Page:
Found June 21, 2012 on Midway Illustrated:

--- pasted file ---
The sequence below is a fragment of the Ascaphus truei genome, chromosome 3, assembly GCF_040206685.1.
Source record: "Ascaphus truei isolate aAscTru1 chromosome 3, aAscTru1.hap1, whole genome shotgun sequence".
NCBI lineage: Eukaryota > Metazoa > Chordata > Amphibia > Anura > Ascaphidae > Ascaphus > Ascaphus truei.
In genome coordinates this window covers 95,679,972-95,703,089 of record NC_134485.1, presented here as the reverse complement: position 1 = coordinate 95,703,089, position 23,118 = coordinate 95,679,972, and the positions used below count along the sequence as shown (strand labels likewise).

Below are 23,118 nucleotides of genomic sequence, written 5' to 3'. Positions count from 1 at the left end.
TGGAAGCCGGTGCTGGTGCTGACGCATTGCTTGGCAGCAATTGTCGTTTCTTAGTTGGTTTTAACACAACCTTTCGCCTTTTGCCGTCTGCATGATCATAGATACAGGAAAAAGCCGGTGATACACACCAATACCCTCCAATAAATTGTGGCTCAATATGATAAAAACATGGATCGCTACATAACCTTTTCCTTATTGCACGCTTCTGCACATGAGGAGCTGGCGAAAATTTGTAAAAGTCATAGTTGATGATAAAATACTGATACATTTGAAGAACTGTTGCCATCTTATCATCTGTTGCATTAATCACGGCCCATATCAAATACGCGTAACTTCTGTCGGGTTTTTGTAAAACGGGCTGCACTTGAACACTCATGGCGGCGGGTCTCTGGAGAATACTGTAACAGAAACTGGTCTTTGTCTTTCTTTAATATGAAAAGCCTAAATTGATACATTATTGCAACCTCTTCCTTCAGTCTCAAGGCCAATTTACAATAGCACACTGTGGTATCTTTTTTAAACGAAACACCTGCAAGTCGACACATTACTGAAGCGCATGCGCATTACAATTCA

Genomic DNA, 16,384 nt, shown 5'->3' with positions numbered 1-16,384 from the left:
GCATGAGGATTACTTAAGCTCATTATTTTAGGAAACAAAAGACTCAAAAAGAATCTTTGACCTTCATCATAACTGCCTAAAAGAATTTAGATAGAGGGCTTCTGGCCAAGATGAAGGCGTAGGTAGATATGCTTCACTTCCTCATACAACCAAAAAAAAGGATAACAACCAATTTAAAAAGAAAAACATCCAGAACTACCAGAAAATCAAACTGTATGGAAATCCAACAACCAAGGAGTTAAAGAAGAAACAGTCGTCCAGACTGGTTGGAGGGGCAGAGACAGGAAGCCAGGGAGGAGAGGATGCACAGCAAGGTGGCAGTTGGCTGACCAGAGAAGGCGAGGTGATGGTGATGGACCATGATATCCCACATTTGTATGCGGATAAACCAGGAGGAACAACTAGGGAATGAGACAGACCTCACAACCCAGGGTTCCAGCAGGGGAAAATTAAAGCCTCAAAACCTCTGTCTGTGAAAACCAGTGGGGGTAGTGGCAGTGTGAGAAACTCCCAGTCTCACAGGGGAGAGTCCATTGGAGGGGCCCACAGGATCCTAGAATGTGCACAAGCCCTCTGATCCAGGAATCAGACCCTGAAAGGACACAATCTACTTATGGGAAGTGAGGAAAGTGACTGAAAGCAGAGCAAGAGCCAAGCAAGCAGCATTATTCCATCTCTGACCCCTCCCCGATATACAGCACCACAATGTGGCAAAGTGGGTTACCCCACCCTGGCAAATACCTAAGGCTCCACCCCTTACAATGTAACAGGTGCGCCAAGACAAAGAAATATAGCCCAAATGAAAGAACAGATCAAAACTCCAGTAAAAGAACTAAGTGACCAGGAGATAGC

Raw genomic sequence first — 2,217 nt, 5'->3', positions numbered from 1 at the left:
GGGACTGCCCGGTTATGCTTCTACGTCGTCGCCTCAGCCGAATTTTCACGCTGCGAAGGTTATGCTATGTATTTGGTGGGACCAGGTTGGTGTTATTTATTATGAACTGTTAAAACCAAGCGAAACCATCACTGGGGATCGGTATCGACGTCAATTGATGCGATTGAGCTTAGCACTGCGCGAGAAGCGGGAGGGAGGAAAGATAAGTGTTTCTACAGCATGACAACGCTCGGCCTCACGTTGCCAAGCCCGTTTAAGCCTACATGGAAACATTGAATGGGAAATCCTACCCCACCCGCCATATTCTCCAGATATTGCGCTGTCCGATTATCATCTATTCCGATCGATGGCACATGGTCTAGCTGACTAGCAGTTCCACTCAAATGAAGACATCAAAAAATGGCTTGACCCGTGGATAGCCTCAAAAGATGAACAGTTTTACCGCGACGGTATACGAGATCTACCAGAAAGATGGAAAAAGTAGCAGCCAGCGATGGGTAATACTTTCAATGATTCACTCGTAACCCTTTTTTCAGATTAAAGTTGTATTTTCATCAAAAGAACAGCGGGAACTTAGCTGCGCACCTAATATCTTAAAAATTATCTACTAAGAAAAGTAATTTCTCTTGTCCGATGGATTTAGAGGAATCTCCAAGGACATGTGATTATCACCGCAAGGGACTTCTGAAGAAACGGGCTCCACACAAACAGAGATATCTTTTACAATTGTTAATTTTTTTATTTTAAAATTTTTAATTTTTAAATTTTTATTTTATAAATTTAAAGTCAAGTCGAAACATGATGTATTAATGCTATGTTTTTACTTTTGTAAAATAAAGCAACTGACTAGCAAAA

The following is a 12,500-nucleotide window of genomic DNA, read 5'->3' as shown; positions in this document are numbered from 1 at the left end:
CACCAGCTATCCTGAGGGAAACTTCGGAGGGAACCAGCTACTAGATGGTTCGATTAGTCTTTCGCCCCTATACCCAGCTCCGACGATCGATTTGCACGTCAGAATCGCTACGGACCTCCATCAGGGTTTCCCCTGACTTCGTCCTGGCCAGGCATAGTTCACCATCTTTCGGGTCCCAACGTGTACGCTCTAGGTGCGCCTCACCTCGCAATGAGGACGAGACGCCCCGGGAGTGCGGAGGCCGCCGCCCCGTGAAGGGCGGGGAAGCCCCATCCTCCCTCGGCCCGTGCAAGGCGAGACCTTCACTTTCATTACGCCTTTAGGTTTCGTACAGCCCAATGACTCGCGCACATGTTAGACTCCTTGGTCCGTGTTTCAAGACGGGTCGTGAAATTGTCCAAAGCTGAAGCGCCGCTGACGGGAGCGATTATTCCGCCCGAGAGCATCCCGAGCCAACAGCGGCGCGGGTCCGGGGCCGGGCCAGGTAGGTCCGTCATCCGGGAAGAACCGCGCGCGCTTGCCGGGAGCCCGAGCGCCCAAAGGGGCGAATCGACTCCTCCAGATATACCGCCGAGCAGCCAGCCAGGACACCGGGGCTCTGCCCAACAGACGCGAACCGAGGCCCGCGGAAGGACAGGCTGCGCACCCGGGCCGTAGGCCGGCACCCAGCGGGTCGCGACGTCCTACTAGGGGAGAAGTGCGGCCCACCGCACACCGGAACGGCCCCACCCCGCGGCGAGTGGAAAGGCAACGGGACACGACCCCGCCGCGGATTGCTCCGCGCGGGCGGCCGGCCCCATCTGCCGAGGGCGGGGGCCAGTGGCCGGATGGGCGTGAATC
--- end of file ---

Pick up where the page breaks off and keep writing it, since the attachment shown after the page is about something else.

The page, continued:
There has been a lot of talk about the weakness of the Chicago Bears' offensive line in protection and how bad J'Marcus Webb is.  There has been a smattering of discussion about Mike Martz and the seven step drops and no audibles. The strong majority of the discussion focuses on how bad J'Marcus Webb is as an offensive tackle.  While it is true that Webb has struggled as an OT, I wanted to examine a play from the New Orleans Saints game where the fault of the sack falls directly on the shoulders of Mike Martz and the inability to audible at the line of scrimmage, and not enough protection and the seven step drop. To show what precisely I'm talking I'm bringing in a video clip (shot from my cell phone so it's not the best quality but you can see enough to diagnose the problems) from the game that has two angles, the All-22 angle and the end-zone view from behind the Bears. The video is embedded here:   In this video the situation is third and 15, and I must preface this by saying obviously there are not a lot favorable plays that can be called on third and 15. In this play however Martz doesn't even give Cutler a chance to make the play.  The strict code of how Martz's offense should be followed is on display here and as a result Cutler takes a hit. What we see is the Bears in their  posse personnel (3WR 1 TE 1RB) with Kellen Davis in the slot, rather than aligned in tight. The Saints are in an overload blitz look which is a classic blitz call from Gregg Williams. Matt Bowen even talks about the Saints' blitz strategy on defense in this Chicago Tribune article the week leading up to the game. The Saints want to create confusion with their overload look in embedded video clip and they do a great job of it a lot of the time.    However it's something the Bears should be game planning for and KNOW is going to happen throughout the course of the football game. In the video we see the Saints with a linebacker in the B-gap, a linebacker covering Davis and another linebacker and a safety aligned to Cutler's right.  The overload look comes from Cutler's right where the Saints are showing blitz.  The disguise comes from Fujita who is aligned over Kellen Davis in coverage. As Cutler progresses through his cadence, suddenly Fujita shows blitz rather than coverage.  The Bears are shifting right to deal with the overload look, leaving Fujita free to deck Cutler. The line call is correct, in the shift to the right to deal with the overload, what isn't correct however is the miss of a hot read and the seven step drop. Cutler isn't even given a chance to see Fujita because he's up under center and Fujita is in Cutler's peripheral vision.  If Cutler is back in the shot gun and is rolling through cadence he sees Fujita show blitz and can normally adjust accordingly. Not in the Mike Martz offense however, as there are six blockers to deal with seven rushers and Cutler eats dirt before at step five of his seven step drop. From the Tribune article here is the key to this blitz and many of the other blitzes that the Saints utilized under Gregg Williams Bowen states: Hot reads No matter what Martz has called in this situation, the Bears have to check to a hot read at the line of scrimmage. The receivers will convert their routes and give Cutler the opportunity to unload the ball before the pressure gets home. If the Bears stick with a seven-step drop or a multiple-breaking route concept versus this blitz, Cutler will end up on the ground. Pretty emphatic statement coming from Matt Bowen in this article.  "no matter what Martz has called" what Martz has called is the seven step drop and long deep developing patterns and the Saints are in off-set coverage, knowing precisely what the Bears have in mind. What will change in 2012 under Mike Tice remains to be seen.  A safe guess would be to think that THIS type of play will be eliminated from the play book and Cutler will have the freedom to audible and he'll see more of the field being in the shot gun.

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